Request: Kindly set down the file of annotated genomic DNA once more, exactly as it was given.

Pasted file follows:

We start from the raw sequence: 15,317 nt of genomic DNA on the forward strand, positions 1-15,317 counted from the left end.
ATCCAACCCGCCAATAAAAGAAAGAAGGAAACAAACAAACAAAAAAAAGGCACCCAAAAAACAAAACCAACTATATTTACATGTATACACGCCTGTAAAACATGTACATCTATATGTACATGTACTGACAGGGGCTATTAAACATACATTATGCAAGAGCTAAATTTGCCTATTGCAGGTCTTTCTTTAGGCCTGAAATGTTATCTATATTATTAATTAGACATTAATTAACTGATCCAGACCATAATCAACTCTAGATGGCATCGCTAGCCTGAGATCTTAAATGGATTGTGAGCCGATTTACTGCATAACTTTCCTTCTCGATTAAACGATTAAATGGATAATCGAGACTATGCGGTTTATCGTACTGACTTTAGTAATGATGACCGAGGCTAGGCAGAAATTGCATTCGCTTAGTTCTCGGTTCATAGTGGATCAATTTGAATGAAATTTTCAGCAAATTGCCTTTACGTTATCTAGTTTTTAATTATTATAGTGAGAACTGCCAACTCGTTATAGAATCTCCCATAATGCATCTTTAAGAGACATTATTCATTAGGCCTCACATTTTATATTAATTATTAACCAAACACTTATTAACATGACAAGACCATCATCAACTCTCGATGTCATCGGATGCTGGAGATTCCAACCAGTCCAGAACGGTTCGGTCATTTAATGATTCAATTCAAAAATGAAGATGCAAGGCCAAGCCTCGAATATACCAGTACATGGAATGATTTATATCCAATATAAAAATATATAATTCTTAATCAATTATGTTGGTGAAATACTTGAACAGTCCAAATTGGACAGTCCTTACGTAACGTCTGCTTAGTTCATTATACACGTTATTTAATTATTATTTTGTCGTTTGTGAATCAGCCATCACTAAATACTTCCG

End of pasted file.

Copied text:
We start from the raw sequence: 15,317 nt of genomic DNA on the forward strand, positions 1-15,317 counted from the left end.
ATCCAACCCGCCAATAAAAGAAAGAAGGAAACAAACAAACAAAAAAAAGGCACCCAAAAAACAAAACCAACTATATTTACATGTATACACGCCTGTAAAACATGTACATCTATATGTACATGTACTGACAGGGGCTATTAAACATACATTATGCAAGAGCTAAATTTGCCTATTGCAGGTCTTTCTTTAGGCCTGAAATGTTATCTATATTATTAATTAGACATTAATTAACTGATCCAGACCATAATCAACTCTAGATGGCATCGCTAGCCTGAGATCTTAAATGGATTGTGAGCCGATTTACTGCATAACTTTCCTTCTCGATTAAACGATTAAATGGATAATCGAGACTATGCGGTTTATCGTACTGACTTTAGTAATGATGACCGAGGCTAGGCAGAAATTGCATTCGCTTAGTTCTCGGTTCATAGTGGATCAATTTGAATGAAATTTTCAGCAAATTGCCTTTACGTTATCTAGTTTTTAATTATTATAGTGAGAACTGCCAACTCGTTATAGAATCTCCCATAATGCATCTTTAAGAGACATTATTCATTAGGCCTCACATTTTATATTAATTATTAACCAAACACTTATTAACATGACAAGACCATCATCAACTCTCGATGTCATCGGATGCTGGAGATTCCAACCAGTCCAGAACGGTTCGGTCATTTAATGATTCAATTCAAAAATGAAGATGCAAGGCCAAGCCTCGAATATACCAGTACATGGAATGATTTATATCCAATATAAAAATATATAATTCTTAATCAATTATGTTGGTGAAATACTTGAACAGTCCAAATTGGACAGTCCTTACGTAACGTCTGCTTAGTTCATTATACACGTTATTTAATTATTATTTTGTCGTTTGTGAATCAGCCATCACTAAATACTTCCG